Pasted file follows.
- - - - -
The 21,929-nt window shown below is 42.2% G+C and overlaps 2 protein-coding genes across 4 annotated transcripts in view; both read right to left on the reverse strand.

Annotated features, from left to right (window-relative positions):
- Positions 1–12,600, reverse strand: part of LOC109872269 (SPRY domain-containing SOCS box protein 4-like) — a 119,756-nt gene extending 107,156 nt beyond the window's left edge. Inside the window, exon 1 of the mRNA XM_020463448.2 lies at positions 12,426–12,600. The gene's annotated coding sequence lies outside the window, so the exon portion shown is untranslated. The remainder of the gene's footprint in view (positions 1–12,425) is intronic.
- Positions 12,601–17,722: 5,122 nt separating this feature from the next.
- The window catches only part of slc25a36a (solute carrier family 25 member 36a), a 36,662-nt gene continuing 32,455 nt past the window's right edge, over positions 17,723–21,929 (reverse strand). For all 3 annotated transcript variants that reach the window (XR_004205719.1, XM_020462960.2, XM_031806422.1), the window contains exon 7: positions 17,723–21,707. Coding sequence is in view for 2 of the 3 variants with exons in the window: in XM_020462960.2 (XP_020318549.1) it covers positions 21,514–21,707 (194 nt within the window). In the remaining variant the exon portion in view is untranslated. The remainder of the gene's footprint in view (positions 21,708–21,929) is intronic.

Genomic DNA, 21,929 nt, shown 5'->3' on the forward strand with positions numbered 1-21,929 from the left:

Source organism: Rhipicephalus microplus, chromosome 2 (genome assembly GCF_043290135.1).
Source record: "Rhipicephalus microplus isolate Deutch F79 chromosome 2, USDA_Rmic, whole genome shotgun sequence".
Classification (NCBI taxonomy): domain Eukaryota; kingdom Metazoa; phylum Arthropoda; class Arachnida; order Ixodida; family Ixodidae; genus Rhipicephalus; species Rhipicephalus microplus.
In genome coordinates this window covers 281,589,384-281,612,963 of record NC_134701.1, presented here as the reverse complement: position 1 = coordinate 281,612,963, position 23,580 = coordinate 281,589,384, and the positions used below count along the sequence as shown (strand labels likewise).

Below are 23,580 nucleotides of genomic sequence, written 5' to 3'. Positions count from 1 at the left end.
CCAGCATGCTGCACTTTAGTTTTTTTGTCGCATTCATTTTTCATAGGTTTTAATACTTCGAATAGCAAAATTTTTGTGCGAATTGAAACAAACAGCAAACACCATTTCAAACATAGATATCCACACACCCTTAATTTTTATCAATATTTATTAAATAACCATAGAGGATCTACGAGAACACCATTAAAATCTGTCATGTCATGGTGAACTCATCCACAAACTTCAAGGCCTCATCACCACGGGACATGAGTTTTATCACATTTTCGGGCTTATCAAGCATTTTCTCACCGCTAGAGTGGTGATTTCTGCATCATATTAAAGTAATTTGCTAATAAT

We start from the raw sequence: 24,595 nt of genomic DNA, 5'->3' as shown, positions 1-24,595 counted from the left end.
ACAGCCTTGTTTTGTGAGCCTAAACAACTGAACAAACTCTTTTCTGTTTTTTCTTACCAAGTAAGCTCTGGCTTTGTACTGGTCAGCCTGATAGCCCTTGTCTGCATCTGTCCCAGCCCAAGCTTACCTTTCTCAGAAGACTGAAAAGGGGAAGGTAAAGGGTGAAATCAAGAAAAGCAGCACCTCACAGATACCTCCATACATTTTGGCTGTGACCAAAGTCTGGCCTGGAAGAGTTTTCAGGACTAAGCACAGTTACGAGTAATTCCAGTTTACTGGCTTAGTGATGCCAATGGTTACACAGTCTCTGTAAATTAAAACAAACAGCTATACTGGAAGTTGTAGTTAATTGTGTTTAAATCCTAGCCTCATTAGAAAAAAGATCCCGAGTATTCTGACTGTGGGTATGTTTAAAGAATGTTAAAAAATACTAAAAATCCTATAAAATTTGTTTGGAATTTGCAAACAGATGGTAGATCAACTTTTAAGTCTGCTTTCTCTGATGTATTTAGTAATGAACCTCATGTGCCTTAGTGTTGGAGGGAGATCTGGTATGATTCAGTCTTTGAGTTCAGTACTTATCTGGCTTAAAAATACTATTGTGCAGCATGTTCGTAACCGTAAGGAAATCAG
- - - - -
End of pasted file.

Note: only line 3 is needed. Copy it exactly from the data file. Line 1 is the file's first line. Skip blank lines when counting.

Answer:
- Positions 1–12,600, reverse strand: part of LOC109872269 (SPRY domain-containing SOCS box protein 4-like) — a 119,756-nt gene extending 107,156 nt beyond the window's left edge. Inside the window, exon 1 of the mRNA XM_020463448.2 lies at positions 12,426–12,600. The gene's annotated coding sequence lies outside the window, so the exon portion shown is untranslated. The remainder of the gene's footprint in view (positions 1–12,425) is intronic.